Euclid - Online edition

Eucalyptus nebulosa

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Serpentine peppermint


Eucalyptus | Eucalyptus | Aromatica | Insulanae


Eucalyptus nebulosa A.M. Gray, Kanunnah 3: 42 (2008).

T: Tasmania: Serpentine Ridge just North of the Pieman Road, ca 7 km west of the Huskisson River, 41º42'S 145º24'E, A.M. Gray 1368 , 6 May 2004. Holotype: HO; isotypes: AD CANB MEL NSW.


Small tree to 7 m tall. Forming a lignotuber.
Bark smooth, seasonally powdery, creamy white to yellowish and greeny bronze, shedding in short ribbons.
Juvenile growth (coppice or field seedlings to 50 cm): stem rounded in cross-section, conspicuously warty, reddish but with some wax; juvenile leaves opposite and usually sessile for many nodes (occasionally a short petiole to 0.2 cm), elliptical, 2.5–4.5 cm long, 1–2.5 cm wide, base rounded, margin entire, apex acute to apiculate, concolorous, bluish grey to glaucous.
Adult leaves alternate, petiole 0.9–2.0 cm long; blade elliptical to falcate, 4.5–11 cm long, 0.8–1.5 cm wide, base tapering to petiole, margin entire, apex pointed, concolorous, dull, blue-grey to glaucous, side-veins acute, reticulation sparse, intramarginal vein parallel to and close to margin, oil glands island.
Inflorescence axillary unbranched, peduncles 0.2–0.9 cm long, buds 7, 9 and 11 per umbel, sessile or with pedicels to 0.3 cm long. Mature buds clavate, ca 0.3–0.5 cm long and 0.2–0.3 cm wide, slightly glaucous, scar absent, operculum rounded with a nipple at top or not, stamens irregularly flexed, anthers reniform to cordate, versatile, dorsifixed, dehiscing by confluent slits, style short, stigma tapered, locules 3, 4 or 5, the placentae each with 2 vertical ovule rows. Flowers creamy white.
Fruit sessile or on pedicels to 0.3 cm long, hemispherical or weakly obconical, 0.3–0.5 cm long, 0.3–0.6 cm wide, disc usually level, valves 3, 4 or 5, near rim level.
Seeds brown to reddish brown, 1.2–2 mm long, pyramidal or obliquely pyramidal, dorsal surface smooth, hilum terminal.

Cultivated seedlings (measured at ca node 10): (not grown): cotyledons reniform.

Flowering Time

Flowering has been recorded from December to March (A.M. Gray, ibid.)


A small peppermint tree endemic to Tasmania and known only from a couple of sites in hilly country north-west of Rosebery, where restricted to ridges in areas of serpentine geology. It occurs in a pure stand in one area. Bark is entirely smooth and the crown conspicuously blue-grey; buds are small and club-shaped like many peppermint species and the fruit are small and more or less hemispherical with a flat disc; juvenile leaves (coppice) are elliptical with a rounded base and are blue-grey.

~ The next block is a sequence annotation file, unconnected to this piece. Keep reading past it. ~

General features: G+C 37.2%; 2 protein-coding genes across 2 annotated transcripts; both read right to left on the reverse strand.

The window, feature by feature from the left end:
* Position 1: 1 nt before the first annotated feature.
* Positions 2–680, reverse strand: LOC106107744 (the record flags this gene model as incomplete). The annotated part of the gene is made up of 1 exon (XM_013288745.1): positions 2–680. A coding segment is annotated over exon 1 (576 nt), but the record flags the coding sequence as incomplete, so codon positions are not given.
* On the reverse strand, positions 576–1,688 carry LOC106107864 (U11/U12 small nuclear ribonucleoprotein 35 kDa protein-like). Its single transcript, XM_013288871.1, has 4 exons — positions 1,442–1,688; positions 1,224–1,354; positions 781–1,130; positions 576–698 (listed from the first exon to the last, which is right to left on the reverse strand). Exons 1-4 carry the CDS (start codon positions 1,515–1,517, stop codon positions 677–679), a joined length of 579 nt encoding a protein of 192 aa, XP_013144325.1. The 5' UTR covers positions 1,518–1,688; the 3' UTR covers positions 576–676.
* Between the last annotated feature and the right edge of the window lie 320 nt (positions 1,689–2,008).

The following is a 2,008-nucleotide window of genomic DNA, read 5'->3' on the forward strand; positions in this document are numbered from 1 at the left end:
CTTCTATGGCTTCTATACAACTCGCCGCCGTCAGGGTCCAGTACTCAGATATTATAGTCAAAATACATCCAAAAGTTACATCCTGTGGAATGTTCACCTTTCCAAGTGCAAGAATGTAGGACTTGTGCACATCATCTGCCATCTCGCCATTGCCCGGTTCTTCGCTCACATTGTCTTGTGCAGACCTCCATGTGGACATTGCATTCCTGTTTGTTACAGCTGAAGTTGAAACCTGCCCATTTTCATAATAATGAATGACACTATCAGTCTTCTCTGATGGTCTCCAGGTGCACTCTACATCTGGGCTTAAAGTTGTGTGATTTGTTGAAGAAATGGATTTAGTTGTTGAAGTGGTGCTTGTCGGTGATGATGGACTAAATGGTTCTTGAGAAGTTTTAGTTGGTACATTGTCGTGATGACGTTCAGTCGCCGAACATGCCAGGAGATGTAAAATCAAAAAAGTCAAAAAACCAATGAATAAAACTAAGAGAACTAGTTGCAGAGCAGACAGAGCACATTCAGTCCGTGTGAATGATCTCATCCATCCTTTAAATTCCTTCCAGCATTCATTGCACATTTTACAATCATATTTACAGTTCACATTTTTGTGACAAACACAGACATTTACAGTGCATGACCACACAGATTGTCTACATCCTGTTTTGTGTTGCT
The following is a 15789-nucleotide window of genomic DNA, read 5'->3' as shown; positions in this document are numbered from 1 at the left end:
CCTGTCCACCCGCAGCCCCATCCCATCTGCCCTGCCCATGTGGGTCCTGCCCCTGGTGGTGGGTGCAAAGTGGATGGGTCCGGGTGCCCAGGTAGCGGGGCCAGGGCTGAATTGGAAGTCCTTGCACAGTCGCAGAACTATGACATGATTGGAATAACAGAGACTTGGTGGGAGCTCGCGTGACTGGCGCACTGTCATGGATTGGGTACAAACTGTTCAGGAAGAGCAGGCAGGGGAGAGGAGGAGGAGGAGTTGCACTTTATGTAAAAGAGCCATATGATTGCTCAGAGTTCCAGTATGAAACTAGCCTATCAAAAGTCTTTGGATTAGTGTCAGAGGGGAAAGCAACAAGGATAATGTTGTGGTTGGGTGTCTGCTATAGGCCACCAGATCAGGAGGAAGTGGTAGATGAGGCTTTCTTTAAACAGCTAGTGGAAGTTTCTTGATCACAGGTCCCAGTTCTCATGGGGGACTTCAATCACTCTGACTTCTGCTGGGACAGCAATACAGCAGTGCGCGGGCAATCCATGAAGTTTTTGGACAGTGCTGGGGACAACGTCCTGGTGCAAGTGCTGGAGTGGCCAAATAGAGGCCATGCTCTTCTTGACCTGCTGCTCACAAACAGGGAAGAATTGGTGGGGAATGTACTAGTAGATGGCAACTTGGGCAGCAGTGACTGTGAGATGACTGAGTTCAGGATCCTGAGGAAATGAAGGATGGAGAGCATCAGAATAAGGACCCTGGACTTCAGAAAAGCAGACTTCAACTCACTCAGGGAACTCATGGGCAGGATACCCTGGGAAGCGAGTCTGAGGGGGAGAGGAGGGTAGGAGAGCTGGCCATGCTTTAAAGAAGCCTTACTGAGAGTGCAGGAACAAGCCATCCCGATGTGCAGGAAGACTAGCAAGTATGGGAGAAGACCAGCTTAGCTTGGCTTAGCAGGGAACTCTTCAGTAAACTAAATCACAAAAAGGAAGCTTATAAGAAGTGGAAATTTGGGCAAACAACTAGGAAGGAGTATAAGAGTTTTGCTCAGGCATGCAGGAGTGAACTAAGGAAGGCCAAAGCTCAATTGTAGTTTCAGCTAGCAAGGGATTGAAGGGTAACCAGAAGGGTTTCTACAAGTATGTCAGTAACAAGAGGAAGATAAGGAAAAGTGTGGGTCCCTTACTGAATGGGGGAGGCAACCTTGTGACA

In the classification of Brooker (2000) the more recently published Eucalyptus nebulosa belongs in Eucalyptus subgenus Eucalyptus section Aromatica (the peppermints) because the buds have a single operculum, anthers are reniform, ovules are in two rows, seeds are more or less pyramidal, adult leaf venation is acute and juvenile leaves are sessile and opposite for many pairs. Within this section, E. nebulosa belongs to an endemic Tasmanian series of seven species, series Insulanae, with the other species being E. nitida (rough-barked with green crown of lanceolate leaves), E. pulchella (smooth-barked with very narrow-leaved green crown), E. amygdalina (rough-barked with green crown of narrow lanceolate leaves and narrow juveniles), E. tenuiramis (smooth-barked with glaucous branchlets and a crown of mixed alternate, petiolate, adult leaves and opposite, petiolate, intermediate leaves), E. risdonii (smooth-barked but with a glaucous crown of opposite, sessile, often basally connate juvenile leaves), and E. coccifera (smooth-barked species of cold, high areas, with glaucous branchlets and elliptical to cordate (non-connate) juvenile leaves, a crown of fully adult, elliptical to lanceolate green leaves and warty buds in clusters of 3, 7 or 9).

Eucalyptus nebulosa grows within the wide distribution of E. nitida but is easily distinguished from it by the combination of smooth bark, slightly waxy branchlets and grey-blue crown and juvenile leaves. E. nitida may be smooth-barked but always has a glossy green crown and never has waxy branchlets.

Origin of Name

Eucalyptus nebulosa: from the Latin nebulosus meaning misty or cloudy, a reference t the greyish blue crown colour of this species.

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